What Can Psychological research teach us about weight loss?

In the long term diets always fail....

 

Did you know that  average caveman had to run 16 kilometers a day to catch his prey- so he deserved to stuff his face.

Unfortunately we are no longer moving even half as much as that!

Today 44% of the diabetes burden and 23% of the heart disease burden up to 41% of cancer burdens are linked to obesity.

In the U.S.A 75% of adults are overweight! Obesity kills more people than starvation!

So weight gain has some serious physical health consequences, but I want you also to think about the psychological consequences.

To lose confidence in one’s body is to lose confidence in oneself.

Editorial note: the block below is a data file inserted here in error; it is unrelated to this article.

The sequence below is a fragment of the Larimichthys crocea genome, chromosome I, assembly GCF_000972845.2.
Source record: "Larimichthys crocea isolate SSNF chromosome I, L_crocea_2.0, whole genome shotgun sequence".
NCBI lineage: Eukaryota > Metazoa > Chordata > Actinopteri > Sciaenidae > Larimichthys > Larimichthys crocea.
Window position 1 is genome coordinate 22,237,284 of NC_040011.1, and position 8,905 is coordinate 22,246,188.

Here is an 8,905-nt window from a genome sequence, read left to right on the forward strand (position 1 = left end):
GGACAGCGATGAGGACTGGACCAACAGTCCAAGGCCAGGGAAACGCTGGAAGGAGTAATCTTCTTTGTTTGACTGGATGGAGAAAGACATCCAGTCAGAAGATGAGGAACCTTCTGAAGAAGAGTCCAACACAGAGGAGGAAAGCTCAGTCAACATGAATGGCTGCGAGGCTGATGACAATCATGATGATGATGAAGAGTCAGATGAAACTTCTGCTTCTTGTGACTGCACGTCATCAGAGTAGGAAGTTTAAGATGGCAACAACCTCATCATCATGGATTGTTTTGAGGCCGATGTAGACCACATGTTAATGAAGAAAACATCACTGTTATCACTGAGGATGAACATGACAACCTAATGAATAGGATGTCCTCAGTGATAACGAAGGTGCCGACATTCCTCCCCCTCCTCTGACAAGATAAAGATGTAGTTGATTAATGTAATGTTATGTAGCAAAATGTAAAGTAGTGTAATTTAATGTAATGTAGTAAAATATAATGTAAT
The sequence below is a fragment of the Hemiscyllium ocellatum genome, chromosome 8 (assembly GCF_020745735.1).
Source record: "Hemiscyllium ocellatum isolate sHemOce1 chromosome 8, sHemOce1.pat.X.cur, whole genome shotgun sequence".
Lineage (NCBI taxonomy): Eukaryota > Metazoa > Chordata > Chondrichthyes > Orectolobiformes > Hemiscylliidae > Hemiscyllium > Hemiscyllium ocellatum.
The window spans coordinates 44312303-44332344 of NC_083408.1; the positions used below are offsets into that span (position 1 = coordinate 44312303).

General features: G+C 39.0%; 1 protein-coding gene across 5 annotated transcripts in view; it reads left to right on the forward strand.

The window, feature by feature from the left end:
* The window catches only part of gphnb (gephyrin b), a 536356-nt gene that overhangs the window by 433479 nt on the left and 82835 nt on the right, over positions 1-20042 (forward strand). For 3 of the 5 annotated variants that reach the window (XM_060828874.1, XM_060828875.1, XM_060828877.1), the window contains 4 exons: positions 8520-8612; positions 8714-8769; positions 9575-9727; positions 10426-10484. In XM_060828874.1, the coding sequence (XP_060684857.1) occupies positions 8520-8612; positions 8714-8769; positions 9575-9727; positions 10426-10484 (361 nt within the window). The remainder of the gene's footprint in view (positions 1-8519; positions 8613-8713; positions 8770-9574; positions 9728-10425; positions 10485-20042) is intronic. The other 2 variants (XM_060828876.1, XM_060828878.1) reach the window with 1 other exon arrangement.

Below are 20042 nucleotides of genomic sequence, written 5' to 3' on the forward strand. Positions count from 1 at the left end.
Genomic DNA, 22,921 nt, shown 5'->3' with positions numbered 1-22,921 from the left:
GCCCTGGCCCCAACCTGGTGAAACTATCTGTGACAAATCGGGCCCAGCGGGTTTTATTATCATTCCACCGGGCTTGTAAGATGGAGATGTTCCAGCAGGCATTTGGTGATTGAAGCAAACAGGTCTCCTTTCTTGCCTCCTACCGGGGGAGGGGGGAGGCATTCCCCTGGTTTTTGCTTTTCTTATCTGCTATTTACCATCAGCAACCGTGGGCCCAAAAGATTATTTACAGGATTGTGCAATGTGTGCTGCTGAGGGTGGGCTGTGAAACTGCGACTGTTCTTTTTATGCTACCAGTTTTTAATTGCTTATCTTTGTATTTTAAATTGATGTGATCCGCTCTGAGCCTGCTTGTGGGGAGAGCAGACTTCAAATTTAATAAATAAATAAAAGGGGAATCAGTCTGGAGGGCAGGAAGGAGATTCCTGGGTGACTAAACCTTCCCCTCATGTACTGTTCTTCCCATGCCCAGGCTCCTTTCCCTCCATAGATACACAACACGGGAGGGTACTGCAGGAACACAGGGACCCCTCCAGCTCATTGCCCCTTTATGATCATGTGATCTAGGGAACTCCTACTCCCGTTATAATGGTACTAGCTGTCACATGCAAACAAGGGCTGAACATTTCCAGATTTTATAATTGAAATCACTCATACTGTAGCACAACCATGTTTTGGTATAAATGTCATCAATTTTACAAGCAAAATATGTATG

I had a client who was carrying over 50 extra pounds of weight. She couldn't enjoy the good things in life- she couldn't enjoy a special occasion and having to shop for clothes that fitted her. She was in a very bad way emotionally and ultimately she was depressed.

There are so many people who are severely unhappy with their body and yet they struggle to lose the weight.

We must stop ignoring the psychological effects of being overweight and we must stop ignoring what psychology can teach us about weight loss.

There is a common misconception out there that losing weight is easy if you just need to eat less and move more.

 

This is an over simplified premise.

 If calories in is less than calories out you lose weight right?

Physiologically this is correct, but humans are far more complicated than that!